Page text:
Initiative 135 would create a “Seattle Social Housing Developer,” a brand-new quasi-government entity.

The measure, which will be decided on the Feb. 14 ballot, has no funding source, though boosters say they will seek $20 million annually from someone, somewhere. Its business model is unrealistic. Its governing structure unworkable. And worse, it doesn’t meet the urgent need to find places for people with the lowest incomes to live.

Voters should reject I-135.

At a time when hundreds of millions of public dollars are being spent on housing across the state — and Seattle voters will be asked in November to approve a renewal of the Housing Levy that could approach $900 million — I-135 is a distraction at best, a money-pit at worst.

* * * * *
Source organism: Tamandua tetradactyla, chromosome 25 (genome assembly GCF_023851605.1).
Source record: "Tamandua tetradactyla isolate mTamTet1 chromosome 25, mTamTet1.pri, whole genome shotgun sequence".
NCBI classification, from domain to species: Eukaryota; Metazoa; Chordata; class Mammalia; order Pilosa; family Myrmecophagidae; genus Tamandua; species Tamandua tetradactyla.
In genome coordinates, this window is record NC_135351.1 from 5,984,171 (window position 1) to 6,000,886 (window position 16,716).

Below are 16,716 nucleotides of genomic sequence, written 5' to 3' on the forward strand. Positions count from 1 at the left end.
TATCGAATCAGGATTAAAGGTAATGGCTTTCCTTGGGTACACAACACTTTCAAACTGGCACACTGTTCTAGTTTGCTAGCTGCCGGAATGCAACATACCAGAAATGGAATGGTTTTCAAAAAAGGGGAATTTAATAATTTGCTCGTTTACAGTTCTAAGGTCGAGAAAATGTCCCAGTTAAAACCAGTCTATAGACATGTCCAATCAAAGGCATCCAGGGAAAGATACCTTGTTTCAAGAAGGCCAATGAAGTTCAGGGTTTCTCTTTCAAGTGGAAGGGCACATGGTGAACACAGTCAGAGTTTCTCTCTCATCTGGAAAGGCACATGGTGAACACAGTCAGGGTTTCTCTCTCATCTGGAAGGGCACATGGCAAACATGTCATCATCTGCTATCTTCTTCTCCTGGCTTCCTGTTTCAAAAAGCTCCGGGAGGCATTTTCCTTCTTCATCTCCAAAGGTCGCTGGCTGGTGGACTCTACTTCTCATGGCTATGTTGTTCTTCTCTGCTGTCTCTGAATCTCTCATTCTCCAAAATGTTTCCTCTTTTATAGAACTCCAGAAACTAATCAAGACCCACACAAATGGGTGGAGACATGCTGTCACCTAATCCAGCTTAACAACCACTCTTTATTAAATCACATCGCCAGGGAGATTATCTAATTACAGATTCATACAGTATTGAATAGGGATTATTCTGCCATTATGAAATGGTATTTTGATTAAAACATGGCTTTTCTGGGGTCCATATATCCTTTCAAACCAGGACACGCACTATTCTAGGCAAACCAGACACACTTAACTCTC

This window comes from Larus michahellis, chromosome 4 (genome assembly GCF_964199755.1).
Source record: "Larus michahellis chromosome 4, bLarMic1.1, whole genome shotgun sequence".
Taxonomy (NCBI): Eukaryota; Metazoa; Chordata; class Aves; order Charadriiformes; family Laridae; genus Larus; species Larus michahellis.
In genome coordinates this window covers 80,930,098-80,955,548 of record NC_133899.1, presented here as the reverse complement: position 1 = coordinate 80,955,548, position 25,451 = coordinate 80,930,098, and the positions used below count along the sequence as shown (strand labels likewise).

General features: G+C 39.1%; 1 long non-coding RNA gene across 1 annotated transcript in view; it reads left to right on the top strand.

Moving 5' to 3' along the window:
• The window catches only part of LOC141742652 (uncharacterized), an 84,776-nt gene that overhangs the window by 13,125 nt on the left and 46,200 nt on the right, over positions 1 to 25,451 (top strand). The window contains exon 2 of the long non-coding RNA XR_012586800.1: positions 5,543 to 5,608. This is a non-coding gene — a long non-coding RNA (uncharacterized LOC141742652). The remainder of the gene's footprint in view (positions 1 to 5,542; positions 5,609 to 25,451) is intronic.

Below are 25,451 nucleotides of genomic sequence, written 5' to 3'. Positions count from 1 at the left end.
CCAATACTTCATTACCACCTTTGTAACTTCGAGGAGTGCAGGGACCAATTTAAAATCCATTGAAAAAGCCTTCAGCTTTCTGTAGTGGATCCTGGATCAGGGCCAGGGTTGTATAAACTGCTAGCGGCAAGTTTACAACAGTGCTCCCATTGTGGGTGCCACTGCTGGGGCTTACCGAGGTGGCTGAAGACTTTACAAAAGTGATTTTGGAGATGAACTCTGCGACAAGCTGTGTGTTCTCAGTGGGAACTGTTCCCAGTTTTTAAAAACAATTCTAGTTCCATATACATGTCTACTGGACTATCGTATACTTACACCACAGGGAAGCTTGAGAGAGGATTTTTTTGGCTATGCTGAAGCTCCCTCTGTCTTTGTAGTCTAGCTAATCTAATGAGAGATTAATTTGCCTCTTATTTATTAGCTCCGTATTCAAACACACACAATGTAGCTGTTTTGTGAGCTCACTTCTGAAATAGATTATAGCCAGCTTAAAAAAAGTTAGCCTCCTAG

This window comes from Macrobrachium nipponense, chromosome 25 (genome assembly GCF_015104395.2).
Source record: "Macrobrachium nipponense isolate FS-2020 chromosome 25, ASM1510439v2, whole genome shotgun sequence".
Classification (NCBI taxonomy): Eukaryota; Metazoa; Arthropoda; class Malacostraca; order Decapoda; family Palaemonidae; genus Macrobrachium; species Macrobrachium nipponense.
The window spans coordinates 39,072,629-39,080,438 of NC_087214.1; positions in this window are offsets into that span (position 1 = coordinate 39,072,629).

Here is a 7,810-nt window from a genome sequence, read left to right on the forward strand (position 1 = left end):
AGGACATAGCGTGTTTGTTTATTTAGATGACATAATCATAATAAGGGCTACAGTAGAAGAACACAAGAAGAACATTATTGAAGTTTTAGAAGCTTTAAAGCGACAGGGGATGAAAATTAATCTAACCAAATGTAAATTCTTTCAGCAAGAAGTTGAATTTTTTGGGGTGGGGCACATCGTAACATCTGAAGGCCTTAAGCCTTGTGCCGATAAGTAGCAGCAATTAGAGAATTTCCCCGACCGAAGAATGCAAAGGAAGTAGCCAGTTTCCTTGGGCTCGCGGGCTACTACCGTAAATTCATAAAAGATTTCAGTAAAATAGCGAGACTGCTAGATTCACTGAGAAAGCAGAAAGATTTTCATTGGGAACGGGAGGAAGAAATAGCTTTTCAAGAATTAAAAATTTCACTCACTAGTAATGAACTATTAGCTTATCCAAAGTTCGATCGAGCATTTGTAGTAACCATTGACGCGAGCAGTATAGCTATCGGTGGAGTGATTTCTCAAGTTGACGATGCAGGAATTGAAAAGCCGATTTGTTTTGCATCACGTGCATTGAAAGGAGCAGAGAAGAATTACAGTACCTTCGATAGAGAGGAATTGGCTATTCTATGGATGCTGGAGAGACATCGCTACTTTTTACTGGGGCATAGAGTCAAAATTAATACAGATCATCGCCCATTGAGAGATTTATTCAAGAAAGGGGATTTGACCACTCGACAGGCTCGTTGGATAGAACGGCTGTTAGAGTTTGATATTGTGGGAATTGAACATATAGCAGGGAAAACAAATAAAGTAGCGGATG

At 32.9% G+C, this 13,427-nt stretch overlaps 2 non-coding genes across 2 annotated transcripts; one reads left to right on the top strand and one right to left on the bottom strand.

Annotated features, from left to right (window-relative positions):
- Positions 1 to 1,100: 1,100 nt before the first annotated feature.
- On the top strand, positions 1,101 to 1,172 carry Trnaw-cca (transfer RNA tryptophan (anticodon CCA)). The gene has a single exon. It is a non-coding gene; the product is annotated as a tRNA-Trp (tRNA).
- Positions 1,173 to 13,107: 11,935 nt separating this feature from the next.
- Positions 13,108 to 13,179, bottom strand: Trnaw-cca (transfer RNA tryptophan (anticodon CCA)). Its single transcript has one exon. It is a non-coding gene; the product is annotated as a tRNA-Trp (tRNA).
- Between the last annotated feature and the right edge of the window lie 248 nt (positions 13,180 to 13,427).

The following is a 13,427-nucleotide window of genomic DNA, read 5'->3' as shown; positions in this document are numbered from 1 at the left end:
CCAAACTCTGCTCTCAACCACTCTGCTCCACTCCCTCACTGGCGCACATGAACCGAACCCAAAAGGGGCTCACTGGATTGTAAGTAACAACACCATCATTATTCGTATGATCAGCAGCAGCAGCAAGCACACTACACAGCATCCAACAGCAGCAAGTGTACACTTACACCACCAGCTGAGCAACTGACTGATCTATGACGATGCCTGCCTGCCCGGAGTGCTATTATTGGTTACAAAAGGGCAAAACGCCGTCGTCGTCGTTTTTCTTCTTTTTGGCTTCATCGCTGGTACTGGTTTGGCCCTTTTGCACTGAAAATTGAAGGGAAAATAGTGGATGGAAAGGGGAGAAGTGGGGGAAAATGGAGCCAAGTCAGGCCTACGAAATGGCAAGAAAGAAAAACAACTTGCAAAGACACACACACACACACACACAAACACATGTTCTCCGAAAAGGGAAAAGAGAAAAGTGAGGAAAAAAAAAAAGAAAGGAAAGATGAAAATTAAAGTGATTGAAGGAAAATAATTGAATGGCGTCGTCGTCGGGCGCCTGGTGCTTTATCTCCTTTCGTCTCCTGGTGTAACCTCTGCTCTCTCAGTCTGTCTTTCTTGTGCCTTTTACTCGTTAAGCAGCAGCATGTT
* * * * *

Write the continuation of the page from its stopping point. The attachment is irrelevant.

The business model aims to build housing for tenants including those earning 20% more than median income, defined as $120,907 for a family of four.

But most housing analyses indicate the greatest need is for those with no or very little income.

The fine print of I-135, which includes requirements that ban evictions if a tenant’s income changes, likely means the Social Housing Developer won’t get private financing, and local government will be on the hook for capital and operating expenses.

It’s a risky bet not worth the benefit.

Say no to I-135.

Read our previous editorial.